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Alexander B. Rabinovich, Georgy V. Shevchenko, and Richard E. Thomson

Island in the Sea of Okhotsk and moored current meter data on the west coast of Canada. Results for the sea ice data only are reported in this study ( section 4 ). Comparison of our four-parameter vector regression model and the more traditional two-parameter complex transfer function model for ice-drift data enables us to characterize the advantages and limitations of each model. The main results are discussed in section 5 . 2. Vector regressional model The effect of coastlines on winds and wind

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Haruhiko Kashiwase, Kay I. Ohshima, Yasushi Fukamachi, Sohey Nihashi, and Takeshi Tamura

1. Introduction Sea ice production in coastal polynyas is a key process in the global climate system. Coastal polynyas are areas of thin ice or open water sustained by divergent ice motion due to wind and ocean currents ( Barber and Massom 2007 ). During the winter, heat loss in coastal polynyas is one or two orders of magnitude greater than that in the surrounding thicker sea ice areas ( Maykut 1978 ), and high ice production occurs in such limited areas. A large coastal polynya frequently

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Hangzhou Wang, Ying Chen, Hong Song, and Samuel R. Laney

1. Introduction Photosynthetic algae are a key component of sea ice ecosystems. Rich algal communities can be found in melt ponds that form on the ice or snow surface, in complex brine networks internal to the porous ice itself, in layers attached to the bottom of sea ice, and in the water column immediately below ( Arrigo and Thomas 2004 ). The biomass, taxonomic composition, and photosynthetic behavior of these algal communities are each shaped by complex interactions between incident solar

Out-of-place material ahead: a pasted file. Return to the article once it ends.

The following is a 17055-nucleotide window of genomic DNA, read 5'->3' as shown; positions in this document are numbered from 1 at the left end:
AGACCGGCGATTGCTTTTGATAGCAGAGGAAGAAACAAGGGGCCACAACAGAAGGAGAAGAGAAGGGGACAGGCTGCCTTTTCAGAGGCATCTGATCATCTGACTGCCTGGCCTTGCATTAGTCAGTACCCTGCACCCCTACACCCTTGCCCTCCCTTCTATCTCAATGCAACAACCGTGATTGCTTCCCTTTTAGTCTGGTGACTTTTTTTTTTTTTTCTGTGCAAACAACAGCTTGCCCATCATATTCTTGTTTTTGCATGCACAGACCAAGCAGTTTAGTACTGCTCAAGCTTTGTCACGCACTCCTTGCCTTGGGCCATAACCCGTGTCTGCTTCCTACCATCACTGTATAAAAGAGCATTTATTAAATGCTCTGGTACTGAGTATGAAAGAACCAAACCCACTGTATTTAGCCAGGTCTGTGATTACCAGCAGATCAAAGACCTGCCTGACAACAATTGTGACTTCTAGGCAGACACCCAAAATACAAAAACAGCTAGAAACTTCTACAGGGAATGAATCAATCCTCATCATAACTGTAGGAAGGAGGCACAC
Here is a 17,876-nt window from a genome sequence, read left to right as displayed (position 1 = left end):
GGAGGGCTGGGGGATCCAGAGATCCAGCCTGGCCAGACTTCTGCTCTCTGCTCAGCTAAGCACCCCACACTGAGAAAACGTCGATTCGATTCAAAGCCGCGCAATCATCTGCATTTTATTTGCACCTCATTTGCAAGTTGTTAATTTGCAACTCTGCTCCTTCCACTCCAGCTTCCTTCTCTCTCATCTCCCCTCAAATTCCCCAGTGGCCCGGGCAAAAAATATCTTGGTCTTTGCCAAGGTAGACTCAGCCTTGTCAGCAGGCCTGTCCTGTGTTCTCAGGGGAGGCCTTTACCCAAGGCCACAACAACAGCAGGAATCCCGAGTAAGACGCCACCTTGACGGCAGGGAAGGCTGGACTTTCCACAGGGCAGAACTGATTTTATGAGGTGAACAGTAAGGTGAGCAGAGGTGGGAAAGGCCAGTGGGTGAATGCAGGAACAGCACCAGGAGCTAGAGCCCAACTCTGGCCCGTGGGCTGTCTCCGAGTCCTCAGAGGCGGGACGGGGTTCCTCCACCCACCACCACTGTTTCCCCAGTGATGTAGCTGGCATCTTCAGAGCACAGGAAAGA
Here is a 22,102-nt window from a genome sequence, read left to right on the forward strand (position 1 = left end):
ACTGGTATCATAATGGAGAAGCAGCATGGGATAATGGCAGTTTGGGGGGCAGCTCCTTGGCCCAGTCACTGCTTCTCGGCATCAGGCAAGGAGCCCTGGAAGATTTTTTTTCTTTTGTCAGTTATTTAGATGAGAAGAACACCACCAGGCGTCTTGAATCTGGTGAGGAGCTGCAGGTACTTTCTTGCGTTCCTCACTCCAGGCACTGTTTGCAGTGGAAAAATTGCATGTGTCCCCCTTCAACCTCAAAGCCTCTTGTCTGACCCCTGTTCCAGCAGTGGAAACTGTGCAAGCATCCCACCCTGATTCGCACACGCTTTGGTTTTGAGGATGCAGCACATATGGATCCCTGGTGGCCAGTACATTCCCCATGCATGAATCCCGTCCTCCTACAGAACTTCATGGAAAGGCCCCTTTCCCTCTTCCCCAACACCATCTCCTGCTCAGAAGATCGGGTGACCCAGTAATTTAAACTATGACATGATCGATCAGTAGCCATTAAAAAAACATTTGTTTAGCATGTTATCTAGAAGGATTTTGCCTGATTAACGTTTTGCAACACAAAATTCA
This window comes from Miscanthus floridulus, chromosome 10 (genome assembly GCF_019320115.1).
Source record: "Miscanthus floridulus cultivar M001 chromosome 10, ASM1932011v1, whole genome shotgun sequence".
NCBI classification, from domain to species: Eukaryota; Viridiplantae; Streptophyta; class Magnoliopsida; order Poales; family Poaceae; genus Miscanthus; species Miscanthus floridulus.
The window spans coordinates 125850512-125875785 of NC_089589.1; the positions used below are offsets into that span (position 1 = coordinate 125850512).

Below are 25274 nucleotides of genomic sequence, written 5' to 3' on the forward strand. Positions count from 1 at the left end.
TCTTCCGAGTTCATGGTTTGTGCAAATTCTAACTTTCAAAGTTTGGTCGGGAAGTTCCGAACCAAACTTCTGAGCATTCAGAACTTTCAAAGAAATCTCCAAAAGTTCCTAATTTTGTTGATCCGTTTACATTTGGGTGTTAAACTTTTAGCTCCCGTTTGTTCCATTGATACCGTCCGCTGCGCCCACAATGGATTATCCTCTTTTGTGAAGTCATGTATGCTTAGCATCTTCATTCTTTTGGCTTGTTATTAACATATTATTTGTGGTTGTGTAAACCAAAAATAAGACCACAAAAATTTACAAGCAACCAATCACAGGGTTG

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Russell Blackport and James A. Screen

1. Introduction The Arctic has warmed rapidly over recent decades, concomitant with sea ice loss ( Stroeve and Notz 2018 ) that is already having large impacts on the local climate and ecosystems ( Meier et al. 2014 ). Changes in Arctic sea ice have the potential to influence midlatitude weather and climate, but there is low confidence in the detection of this influence for specific weather types ( Cohen et al. 2014 ; Barnes and Screen 2015 ; Francis 2017 ; Screen et al. 2018 ; Vavrus 2018

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Karen L. Smith, Lorenzo M. Polvani, and L. Bruno Tremblay

1. Introduction Since 2007, a year of, what was at the time, unprecedented Arctic sea ice loss, there has been a substantial and organized effort to improve seasonal Arctic sea ice prediction in order to better inform industries and communities that depend on reliable sea ice information ( Stroeve et al. 2015 ; Jung et al. 2016 ). To that end, recent studies have focused on identifying key sources of Arctic sea ice predictability to improve both statistical and dynamical sea ice forecasts